born: FEBRUARY 8, 1828
died: MARCH 24, 1905
movement: ROMANTICISM, NEO-ROMANTICISM
Jules Verne, born on February 8, 1828, in Nantes, France, was a prolific writer whose imaginative tales of adventure, exploration, and scientific innovation have captivated readers for over a century. Often referred to as the “Father of Science Fiction,” Verne’s body of work has left a lasting impression on the world of literature, inspiring countless authors and filmmakers to follow in his footsteps. In this in-depth biography, we’ll delve into the life of Jules Verne, discuss his most popular works, and explore his enduring influence on the world of science fiction and beyond.
EARLY LIFE AND EDUCATION
Jules Gabriel Verne was the eldest of five children born to Pierre Verne, a successful attorney, and Sophie Allote de la Fuÿe, a descendant of a prominent Nantes family. From a young age, Verne displayed a keen interest in travel and exploration, often accompanying his father on trips along the Loire River.
Verne attended the Lycée Royal in Nantes, where he excelled in literature, history, and languages. In 1847, he moved to Paris to study law, following in his father’s footsteps. However, his passion for writing eventually took precedence, and he began to pursue a career as a playwright and author.
LITERARY CAREER AND SUCCESS
Jules Verne’s writing career began with plays and short stories, but it wasn’t until he met publisher Pierre-Jules Hetzel in 1862 that his career really took off. Hetzel saw potential in Verne’s imaginative writing and encouraged him to create longer, serialized works. This collaboration resulted in the creation of Verne’s famous “Extraordinary Voyages” series, which consists of 54 novels.
TOP 10 BOOKS BY JULES VERNE
Twenty Thousand Leagues Under the Sea (1870)
This iconic novel tells the story of Captain Nemo and his incredible submarine, the Nautilus, as they embark on a thrilling underwater adventure. The novel explores themes of science, exploration, and human ingenuity.
Journey to the Center of the Earth (1864)
A fascinating tale of a group of explorers who journey deep into the Earth’s interior, encountering prehistoric creatures and other wonders along the way.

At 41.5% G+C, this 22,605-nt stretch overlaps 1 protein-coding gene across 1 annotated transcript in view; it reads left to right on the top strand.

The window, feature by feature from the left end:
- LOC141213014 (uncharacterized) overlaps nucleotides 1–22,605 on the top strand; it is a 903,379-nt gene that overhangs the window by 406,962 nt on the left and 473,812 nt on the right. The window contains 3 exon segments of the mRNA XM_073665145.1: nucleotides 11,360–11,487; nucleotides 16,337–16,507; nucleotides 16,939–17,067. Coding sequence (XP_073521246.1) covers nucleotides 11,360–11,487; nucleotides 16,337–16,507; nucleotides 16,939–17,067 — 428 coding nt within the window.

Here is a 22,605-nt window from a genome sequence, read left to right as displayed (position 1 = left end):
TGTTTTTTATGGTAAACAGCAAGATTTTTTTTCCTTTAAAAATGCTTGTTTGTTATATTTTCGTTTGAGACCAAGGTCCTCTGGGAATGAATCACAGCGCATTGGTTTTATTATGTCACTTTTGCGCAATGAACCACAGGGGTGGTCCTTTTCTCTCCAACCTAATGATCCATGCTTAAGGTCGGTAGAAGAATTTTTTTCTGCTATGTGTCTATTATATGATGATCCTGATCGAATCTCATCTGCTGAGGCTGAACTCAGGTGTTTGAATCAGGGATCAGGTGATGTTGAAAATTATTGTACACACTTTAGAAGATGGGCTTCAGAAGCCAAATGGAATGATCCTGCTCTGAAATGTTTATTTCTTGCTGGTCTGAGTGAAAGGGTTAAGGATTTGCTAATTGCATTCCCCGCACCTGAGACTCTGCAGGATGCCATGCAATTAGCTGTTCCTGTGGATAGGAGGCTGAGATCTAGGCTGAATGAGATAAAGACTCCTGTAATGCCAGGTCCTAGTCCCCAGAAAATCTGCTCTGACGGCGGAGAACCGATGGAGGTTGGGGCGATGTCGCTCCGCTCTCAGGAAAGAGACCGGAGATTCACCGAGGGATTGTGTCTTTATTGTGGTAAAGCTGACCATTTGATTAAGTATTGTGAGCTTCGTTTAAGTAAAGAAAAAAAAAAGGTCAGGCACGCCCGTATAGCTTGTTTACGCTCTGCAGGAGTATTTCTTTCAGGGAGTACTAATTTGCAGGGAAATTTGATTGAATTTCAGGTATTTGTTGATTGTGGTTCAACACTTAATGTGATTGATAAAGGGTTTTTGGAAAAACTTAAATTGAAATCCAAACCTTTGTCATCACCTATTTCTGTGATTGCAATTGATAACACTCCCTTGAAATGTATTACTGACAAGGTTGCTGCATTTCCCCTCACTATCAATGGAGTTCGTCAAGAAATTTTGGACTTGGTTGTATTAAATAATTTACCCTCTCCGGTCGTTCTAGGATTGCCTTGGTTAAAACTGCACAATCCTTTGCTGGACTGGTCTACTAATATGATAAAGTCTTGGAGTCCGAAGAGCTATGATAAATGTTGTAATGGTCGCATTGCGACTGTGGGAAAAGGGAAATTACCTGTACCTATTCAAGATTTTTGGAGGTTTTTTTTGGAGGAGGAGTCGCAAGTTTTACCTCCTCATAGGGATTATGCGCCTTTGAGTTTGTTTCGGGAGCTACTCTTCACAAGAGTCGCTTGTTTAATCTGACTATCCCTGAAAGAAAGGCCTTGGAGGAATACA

Around the World in Eighty Days (1873)
This classic adventure story follows the intrepid Phileas Fogg as he attempts to circumnavigate the globe in 80 days to win a bet. The novel explores themes of cultural diversity and the rapid advancements of the 19th-century world.
From the Earth to the Moon (1865)
In this groundbreaking work, Verne envisions a group of American inventors constructing a space cannon to launch three men to the moon. The novel examines the potential of space travel and its implications for humanity.
The Mysterious Island (1874)
A group of Civil War escapees find themselves stranded on an uncharted island, where they must use their ingenuity to survive. The novel combines elements of adventure, mystery, and scientific discovery.
Five Weeks in a Balloon (1863)
Verne’s debut novel tells the story of a daring balloon expedition across Africa, exploring the then largely unknown continent and its unique cultures and landscapes.
Michael Strogoff (1876)
This novel departs from Verne’s usual science fiction themes, focusing on a Russian courier’s perilous journey to deliver a critical message during a rebellion. The book explores themes of loyalty, bravery, and national pride.
The Adventures of Captain Hatteras (1866)
In this gripping adventure, Captain Hatteras and his crew venture to the North Pole, enduring treacherous conditions and making groundbreaking discoveries. The novel highlights the spirit of exploration and human determination.
Robur the Conqueror (1886)
The eponymous character, Robur, invents a powerful flying machine, sparking controversy and conflict among nations. This work explores the potential consequences of advanced technology and the delicate balance of power.
Master of the World (1904)
In this sequel to Robur the Conqueror, the mysterious inventor returns with an even more advanced flying machine, threatening global stability. The novel delves into themes of power, control, and the potential dangers of unchecked technological advancement.
- Verne was fascinated by the idea of traveling, but he himself did not travel extensively. His vivid descriptions of foreign lands were primarily based on extensive research.
- Verne’s interest in science and technology was not limited to his writing. He was an early adopter of cutting-edge inventions, such as the telephone and the phonograph.
- Despite being known as the Father of Science Fiction, Verne insisted his works were not fictional, but rather, imaginative extrapolations of existing scientific knowledge.
- Verne ran for political office in Amiens, France, in 1888, serving as a city councilor for 15 years. He focused on education and infrastructure during his tenure.
- Verne was shot by his nephew, Gaston, in 1886, an incident that left him with a permanent limp. The motive behind the shooting remains unclear.
DEATH AND LEGACY
Jules Verne passed away on March 24, 1905, at the age of 77, in Amiens, France. His extraordinary body of work has left an indelible mark on the world of literature and popular culture. Verne’s pioneering vision and vivid imagination laid the foundation for modern science fiction, inspiring future generations of authors, such as H.G. Wells and Isaac Asimov, as well as countless filmmakers.
Verne’s novels have been translated into more than 150 languages, making him one of the most translated authors in history. His stories continue to captivate readers worldwide, and his influence on the science fiction genre is unparalleled. As we look to the future, Jules Verne’s legacy endures as a testament to the limitless potential of human imagination and the enduring power of storytelling.